As mentioned previously, Maine coons are prone to a number of medical issues. Years of breeding the pedigree have resulted in certain bloodlines developing genetic abnormalities. These genetic conditions should be screened for in pairs of breeding parents and every Maine coon owner should make themselves aware. The most common condition in Maine coons are hip dysplasia, hypertrophic cardiomyopathy and spinal muscular atrophy. Read more about medical conditions affect the Maine coon breed in my comprehensive owner guide.
They are Obsessed with Water
Maine coons have some really strange habits when it comes to water. It’s not uncommon to find a Maine coon sitting in the sink, trying to have a drink from the facet. Some of them will even jump in the bath or shower with their owners! I’ve interviewed a group of owners regarding their coon’s water habits and you can read all about this in my article, How to Manage Your Maine Coon’s Water Obsession.
Their obsession with access to running water may stem back to the natural instinct that running water is less likely to harbour bacteria. It’s a good idea to invest in a cat water found to provide your coon with a constant supply of running water to drink. For more information on this please see my owner’s guide: Best Cat Water Fountains.
Being such large creature with a fur coat made up of multiple layer you’ll need to be prepared for a whole lot of shedding. That fur gets everywhere! In order to keep this under control, and prevent their fur from becoming matted, you’ll need to be prepared to groom them every day. Not for long, but just a quick brush to remove any fur that’s loose. Then once a week give them a good old brush as part of a thorough grooming session. See my Ultimate Guide to Maine Coon Grooming for more details on how to do this. For advice on keeping your house clean please also see my article, Do Maine Coons Shed a Lot? How to Manage All That Fur!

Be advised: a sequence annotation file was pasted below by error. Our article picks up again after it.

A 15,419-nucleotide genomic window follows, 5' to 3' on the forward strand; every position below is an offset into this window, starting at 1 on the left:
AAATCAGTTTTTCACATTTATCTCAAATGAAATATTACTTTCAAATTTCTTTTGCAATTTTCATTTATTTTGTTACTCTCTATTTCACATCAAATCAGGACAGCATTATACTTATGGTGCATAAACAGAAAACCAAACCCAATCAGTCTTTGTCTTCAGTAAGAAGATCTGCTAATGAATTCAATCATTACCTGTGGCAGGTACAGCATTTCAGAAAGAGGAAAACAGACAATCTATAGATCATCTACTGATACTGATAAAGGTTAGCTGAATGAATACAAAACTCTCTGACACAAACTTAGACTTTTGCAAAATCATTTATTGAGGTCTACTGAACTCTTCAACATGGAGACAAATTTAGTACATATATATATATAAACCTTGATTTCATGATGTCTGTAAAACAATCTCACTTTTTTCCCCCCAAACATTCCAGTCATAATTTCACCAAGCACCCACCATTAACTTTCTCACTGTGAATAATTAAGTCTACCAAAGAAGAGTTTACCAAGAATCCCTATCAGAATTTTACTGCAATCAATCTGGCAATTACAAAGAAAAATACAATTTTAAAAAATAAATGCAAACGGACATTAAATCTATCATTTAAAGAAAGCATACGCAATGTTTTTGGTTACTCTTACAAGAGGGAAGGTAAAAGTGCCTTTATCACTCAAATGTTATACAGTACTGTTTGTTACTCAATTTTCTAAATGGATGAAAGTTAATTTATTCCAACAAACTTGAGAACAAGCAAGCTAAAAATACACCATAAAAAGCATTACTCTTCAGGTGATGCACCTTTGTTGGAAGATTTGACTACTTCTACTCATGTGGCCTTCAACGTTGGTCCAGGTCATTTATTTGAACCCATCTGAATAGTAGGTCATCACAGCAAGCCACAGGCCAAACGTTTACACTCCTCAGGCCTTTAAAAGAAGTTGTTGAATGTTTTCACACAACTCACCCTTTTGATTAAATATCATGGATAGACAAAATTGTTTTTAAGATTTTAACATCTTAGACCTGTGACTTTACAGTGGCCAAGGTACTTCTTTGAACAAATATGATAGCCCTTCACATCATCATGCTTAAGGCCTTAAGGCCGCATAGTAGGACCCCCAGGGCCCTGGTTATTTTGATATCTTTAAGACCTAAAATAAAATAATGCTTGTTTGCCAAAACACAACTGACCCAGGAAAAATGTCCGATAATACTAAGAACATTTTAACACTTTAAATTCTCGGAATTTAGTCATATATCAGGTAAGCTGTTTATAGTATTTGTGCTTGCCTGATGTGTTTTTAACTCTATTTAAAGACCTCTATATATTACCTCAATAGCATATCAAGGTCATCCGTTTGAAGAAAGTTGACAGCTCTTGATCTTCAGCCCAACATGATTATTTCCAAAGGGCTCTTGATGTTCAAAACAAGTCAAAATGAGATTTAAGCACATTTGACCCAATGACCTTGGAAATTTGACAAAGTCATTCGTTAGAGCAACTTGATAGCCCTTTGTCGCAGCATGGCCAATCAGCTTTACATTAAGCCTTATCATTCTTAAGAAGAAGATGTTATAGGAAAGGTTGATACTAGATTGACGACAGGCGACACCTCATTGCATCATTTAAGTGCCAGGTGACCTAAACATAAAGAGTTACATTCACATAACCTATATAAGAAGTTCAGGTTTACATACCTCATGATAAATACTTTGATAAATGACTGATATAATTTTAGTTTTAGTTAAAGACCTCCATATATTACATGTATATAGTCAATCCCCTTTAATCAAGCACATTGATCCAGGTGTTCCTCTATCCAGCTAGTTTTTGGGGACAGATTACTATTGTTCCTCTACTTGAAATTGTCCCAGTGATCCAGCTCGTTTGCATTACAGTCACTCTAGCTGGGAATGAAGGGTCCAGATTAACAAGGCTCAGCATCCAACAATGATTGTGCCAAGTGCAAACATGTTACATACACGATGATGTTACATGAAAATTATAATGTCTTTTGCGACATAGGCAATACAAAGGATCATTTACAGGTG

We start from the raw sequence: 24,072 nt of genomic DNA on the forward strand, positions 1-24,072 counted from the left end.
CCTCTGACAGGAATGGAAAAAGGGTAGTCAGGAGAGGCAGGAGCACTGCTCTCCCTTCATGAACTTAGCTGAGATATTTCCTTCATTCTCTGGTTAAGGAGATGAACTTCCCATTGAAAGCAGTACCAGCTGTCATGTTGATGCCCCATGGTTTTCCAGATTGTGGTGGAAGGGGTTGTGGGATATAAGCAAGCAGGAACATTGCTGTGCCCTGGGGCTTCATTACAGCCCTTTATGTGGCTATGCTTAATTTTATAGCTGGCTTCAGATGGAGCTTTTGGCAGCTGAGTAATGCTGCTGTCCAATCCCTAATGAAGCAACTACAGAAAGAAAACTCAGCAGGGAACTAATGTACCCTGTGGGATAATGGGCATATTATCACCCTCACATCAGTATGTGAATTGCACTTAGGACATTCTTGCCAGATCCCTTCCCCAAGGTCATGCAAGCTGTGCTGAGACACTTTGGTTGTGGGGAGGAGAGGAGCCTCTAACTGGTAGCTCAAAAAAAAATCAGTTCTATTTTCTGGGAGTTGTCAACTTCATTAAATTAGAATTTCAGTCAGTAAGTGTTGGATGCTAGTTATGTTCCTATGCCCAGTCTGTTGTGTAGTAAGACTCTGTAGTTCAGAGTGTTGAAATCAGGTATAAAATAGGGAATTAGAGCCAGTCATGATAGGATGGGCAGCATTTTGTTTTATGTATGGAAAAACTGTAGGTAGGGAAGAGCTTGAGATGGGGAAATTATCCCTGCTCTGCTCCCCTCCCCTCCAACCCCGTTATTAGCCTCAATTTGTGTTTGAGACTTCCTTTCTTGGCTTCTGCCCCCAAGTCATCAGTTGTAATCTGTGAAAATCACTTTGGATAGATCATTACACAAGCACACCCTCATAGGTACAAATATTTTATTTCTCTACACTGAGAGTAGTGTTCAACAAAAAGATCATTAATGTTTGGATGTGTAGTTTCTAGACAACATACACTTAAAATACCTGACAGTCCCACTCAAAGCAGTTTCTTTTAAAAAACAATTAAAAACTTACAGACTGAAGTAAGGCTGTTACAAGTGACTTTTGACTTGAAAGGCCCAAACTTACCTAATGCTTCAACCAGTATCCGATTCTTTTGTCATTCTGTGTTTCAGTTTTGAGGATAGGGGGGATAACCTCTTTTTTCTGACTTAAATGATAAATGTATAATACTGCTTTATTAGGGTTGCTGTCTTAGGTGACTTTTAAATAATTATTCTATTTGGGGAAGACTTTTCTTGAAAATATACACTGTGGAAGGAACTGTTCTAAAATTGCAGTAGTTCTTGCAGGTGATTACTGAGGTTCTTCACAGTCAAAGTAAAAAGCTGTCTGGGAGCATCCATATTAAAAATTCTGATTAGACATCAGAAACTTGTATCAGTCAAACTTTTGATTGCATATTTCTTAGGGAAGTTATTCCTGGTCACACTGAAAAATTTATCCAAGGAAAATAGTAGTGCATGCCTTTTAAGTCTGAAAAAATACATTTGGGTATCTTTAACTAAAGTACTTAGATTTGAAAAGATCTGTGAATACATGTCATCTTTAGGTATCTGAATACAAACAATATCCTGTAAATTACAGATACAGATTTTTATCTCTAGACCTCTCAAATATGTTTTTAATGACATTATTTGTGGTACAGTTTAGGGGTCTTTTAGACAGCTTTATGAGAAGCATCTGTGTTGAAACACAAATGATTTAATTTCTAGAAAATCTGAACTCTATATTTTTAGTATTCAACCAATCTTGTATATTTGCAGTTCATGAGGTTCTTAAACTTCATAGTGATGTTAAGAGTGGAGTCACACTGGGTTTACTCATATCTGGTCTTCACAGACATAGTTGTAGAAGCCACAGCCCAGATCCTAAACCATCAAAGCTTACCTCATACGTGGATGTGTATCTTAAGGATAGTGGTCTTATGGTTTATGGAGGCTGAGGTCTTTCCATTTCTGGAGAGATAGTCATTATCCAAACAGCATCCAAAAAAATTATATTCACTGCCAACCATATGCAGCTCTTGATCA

They are Huge!
The Maine coon is the largest breed of domestic cat. Fully grown they are they size of a small dog. You’ll need to take this into account when you are buying equipment. Cat carriers are a good example of this. You’ll need one that can take the weight of a fully grown Maine coon and is large enough for them to stand up and turn around in (see my guide to the Best Cat Carriers For Maine Coons). Cat trees are also an issue. You’ll need to find an extra sturdy one that can hold the weight of a Maine coon (or two) and won’t end up tipping over!
Don’t let this list put you off! Life with a Maine coon is just beautiful. You just need to be well prepared before you bring them home. Once you are set up with the right equipment and a healthy coon prepare for the fun to begin, life will never be the same!